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President Joe Biden has touted a plan that would allow federal agencies to seize patents for products developed with federally funded research if the government deems those products too expensive.

The White House has framed the proposal, which would revise the guidelines of the Bayh-Dole Act of 1980, as part of the administration’s broader push to lower prescription drug prices. But advocates for research universities, which rely heavily on federal dollars, are opposed.

They argue that the proposed framework may not be an effective tool to lower drug prices and that it would weaken the powerful research partnerships between universities and the private sector that have resulted in bringing to market such inventions as the mRNA vaccine platform, e-ink displays for ereaders and internet browser algorithms.

“At a time when the U.S. academic research enterprise has never been more important to the future of U.S. national and economic security, public policies should support and enable—not undermine—public-private collaborations,” Barbara Snyder, president of the American Association of Universities, which represents 69 of the nation’s top research universities, wrote in a Feb. 6 letter to Laurie Locascio, director of the National Institute for Standards and Technology, which proposed the changes.

“Without rescission, the existence of this framework as potential agency policy will continue to create uncertainty and confusion for our member institutions and their private sector partners and weaken the powerful engine of innovation and research that is public-private collaboration in the United States.”

Between 1996 and 2020, academic technology transfers in the United States (universities often transfer inventions to industry partners for commercialization) contributed $1.9 trillion in gross industrial output, supported 6.5 million jobs and resulted in more than 126,000 patents awarded to research institutions, according to data from the Association of University Technology Managers, or AUTM.

But the public-private partnerships that have come out of university-led research weren’t always so robust.

Up until the 1980s, the federal government owned the intellectual property of any discoveries made with federal research dollars. The policy gave universities little incentive to find practical uses for inventions, and fewer than 5 percent of the 28,000 patents being held by federal agencies had been licensed for use, according to the U.S. Government Accountability Office. That changed when Congress passed the Bayh-Dole Act in 1980, which allows universities, not-for-profit corporations and small businesses to patent and commercialize federally funded inventions.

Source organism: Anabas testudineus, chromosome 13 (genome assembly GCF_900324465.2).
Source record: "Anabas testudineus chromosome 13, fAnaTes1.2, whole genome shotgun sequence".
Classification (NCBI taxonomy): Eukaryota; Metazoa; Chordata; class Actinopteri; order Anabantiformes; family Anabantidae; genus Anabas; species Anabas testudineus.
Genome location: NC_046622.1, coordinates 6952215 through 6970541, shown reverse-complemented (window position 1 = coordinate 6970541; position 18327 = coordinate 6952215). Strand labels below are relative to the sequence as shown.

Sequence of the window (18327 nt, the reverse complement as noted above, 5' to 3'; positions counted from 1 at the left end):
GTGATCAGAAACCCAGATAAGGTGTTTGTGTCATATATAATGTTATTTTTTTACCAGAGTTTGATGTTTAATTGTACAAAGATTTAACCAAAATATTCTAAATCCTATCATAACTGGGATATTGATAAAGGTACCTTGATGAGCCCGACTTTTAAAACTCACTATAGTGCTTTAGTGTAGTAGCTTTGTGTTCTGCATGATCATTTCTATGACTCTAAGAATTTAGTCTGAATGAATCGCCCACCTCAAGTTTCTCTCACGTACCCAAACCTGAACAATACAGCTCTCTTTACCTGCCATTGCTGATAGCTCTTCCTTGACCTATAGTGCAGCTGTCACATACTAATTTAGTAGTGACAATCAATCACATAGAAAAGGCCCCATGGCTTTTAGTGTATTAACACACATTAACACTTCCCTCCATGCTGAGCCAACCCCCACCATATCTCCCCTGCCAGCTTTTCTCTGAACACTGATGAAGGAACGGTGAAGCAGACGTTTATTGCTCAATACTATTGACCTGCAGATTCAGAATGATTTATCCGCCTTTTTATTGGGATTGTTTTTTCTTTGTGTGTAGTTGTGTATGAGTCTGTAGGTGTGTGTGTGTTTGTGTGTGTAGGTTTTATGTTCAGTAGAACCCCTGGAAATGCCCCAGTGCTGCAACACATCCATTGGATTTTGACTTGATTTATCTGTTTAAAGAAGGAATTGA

The legislation also includes a “march-in” provision, which allows the government to take control of a federally funded invention to alleviate health or safety concerns. However, no government agency has ever exercised its march-in rights. The NIST’s proposed changes to the framework specify “for the first time that price can be a factor in determining that a drug or other taxpayer-funded invention is not accessible to the public,” according to a December news release from the White House.

The public comment period for the revised framework closed last week; the NIST received more than 51,000 comments. The agency is in the process of reviewing the comments and may choose to finalize changes that would include price as a justifiable reason for an agency to march in on a federally funded invention.

Unintended Consequences

“Our opposition to this mechanism is not an opposition to thinking about access and affordability of drugs,” said Heather Pierce, acting chief scientific officer of the Association of American Medical Colleges, who questioned the efficacy of changing the guidelines of the Bayh-Dole Act to lower drug prices.

That’s because although a university may have used federal dollars to fund the discovery of one component of a marketable product, other patentable components may not have been produced using federal funds and therefore couldn’t be subjected to a march-in.

“Licensing one piece to a different company in the hopes that they would develop into the same drug but charge less is potentially speculative,” Pierce said. “The march-in rights themselves don’t have any teeth on the final price of the second company.”

Moreover, she said, the proposed framework could create unintended consequences for academic research institutions.

“This framework that could be based on price makes it riskier for a company to decide to interact with an academic institution, especially if there’s federally funded research involved,” Pierce said. “It creates a new incentive to either make sure that companies are licensing outcomes not based on federally funded research or not interacting with academia.”

The AAMC also joined the AAU, the American Council on Education, the Association of Public and Land-grant Universities, AUTM, and the Council on Governmental Relations in sending a letter to NIST on Feb. 1, which also highlighted the proposal’s potential negative consequences to academic research.

“This framework will not solve the identified problem,” the letter said. “Instead, it will cause far too much collateral damage to be justifiable.”

Kate Hudson, a lobbyist for the AAU, said that if the proposed guidelines had the feared effect of reducing federally funded research produced by universities, it would also create a gap in publicly accessible knowledge.

“When research is conducted on university campuses and it’s funded federally, it’s going to be published, with very few exceptions,” Hudson said, noting that that model creates a valuable knowledge base. “When the private sector funds research, that doesn’t happen. It’s hoarded by that company, and it’s proprietary knowledge. They are not looking to publish or share.”

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